Final Class Reflection

Before this class, I thought about game design as being more random and based off of what the game designers enjoyed, rather than more test-based and methodological. I didn’t think that play could actually be something that was used to improve games and their design, but it makes a lot of sense to do things like playtesting to improve games now that I’ve taken this class.

The main way that I think I was able to learn in CS 247G was through watching videos and reading short articles that were assigned for homework, and I also learned a lot from playing other people’s games and from being a notetaker from my own games. Through watching videos and reading short articles that were assigned for homework, I was able to learn core game design concepts, and I was able to put into formal terms the intuitive ideas behind game design, such as the formal elements of a game and types of fun (like narrative fun, challenge fun, etc). I am an audio-based learner, so watching videos was very helpful, because I was able to input information in both the form of visuals and audio. From playing other people’s games, I was able to really pay attention to what worked in a game and what didn’t. Usually, I just play games for fun, but since I knew that I was supposed to give feedback to people on their games, I was much more cognizant of what was working and what wasn’t working. Additionally, by being a notetaker for my own games, I was able to gain experience on eliciting useful feedback from play testers. I thought it was helpful to go through this process of iterating on games by notetaking, because this process of attentively watching people play your game took the incredible nebulous idea of “improving a game” and made it into something very actionable; after each playtest, for example, I would compile a list of actionable deliverables and things to change for the game, and that was a satisfying feeling (to have something concrete to improve on).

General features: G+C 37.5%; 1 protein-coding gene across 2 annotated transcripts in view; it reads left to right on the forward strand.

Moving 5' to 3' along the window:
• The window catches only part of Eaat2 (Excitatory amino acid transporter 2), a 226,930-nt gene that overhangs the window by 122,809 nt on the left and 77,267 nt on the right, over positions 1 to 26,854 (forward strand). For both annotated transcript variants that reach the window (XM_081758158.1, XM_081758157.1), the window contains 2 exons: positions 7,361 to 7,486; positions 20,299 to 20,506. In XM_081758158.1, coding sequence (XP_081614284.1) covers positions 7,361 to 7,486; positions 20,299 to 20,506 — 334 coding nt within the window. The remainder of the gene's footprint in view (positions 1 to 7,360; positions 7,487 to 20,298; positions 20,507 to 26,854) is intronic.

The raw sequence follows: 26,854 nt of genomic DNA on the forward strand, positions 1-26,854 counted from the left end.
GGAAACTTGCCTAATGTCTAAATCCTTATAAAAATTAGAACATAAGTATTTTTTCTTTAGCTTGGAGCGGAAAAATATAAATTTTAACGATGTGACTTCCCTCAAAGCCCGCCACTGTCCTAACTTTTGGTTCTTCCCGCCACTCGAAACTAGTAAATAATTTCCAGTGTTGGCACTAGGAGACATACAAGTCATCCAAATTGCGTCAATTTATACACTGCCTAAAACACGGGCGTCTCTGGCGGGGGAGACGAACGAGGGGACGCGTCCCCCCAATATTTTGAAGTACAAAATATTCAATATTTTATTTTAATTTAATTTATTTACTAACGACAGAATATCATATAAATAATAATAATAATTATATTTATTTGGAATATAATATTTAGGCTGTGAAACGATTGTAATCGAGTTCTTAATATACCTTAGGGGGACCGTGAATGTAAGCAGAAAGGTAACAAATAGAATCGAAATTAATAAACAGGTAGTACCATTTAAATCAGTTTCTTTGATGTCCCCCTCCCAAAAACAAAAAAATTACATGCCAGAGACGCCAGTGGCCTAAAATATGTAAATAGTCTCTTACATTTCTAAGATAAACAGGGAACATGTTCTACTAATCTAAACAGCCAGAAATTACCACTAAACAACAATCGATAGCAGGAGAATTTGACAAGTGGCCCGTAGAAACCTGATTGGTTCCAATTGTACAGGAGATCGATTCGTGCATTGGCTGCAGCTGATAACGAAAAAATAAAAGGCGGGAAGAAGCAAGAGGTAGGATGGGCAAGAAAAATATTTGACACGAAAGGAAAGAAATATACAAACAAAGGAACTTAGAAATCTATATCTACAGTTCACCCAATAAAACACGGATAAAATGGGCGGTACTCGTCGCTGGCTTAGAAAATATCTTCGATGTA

The class concepts that stuck with me the most are the formal elements of games and the types of fun, because for me, I think that I already intuitively knew these things about games, but it felt great to be able to describe these game concepts using formal terminology. Specifically, I implemented these concepts into my projects by considering the formal elements of games when initially designing games (such as the type of game it would be (player vs player or player vs game, etc), the rules of the game, etc) along with the type of fun (challenge, narrative, etc) in order to try to make the games we made as enjoyable as possible for the maximum number of people. By making the game have multiple types of fun, for example, we aimed to make sure that people that enjoyed different types of fun were able to enjoy playing our games.

One challenge I faced was doing the sketchnotes. I usually am not very good at drawing, but I really tried to make my sketchnotes look nice and aesthetically pleasing, so it was a challenges to try to draw things other than stick figures. However, I think I grew from tackling this challenge, because now, I’m able to design a layout for notes that is both aesthetically pleasing and engaging, and I also was able to improve my sketchnoting skills for future sketchnotes.

Consequently, I was able to grow from taking this class, because I improved my sketchnote design and drawing skills (through practicing by doing multiple sketchnotes), and I also grew from this class by learning formal terminology and formal concepts and applying these learnings to the projects that I completed. I really enjoyed the playtesting, and I felt like a “game design scientist” while doing them.

Next time, in future classes like this one, I will be sure to apply the concepts (like using different fonts and sizes of words and pictures and trying different layouts etc) I learned from doing sketchnotes and from doing user testing through playtesting (how to ask useful questions to get meaningful feedback for example).

About the author

Leave a Reply

This site uses Akismet to reduce spam. Learn how your comment data is processed.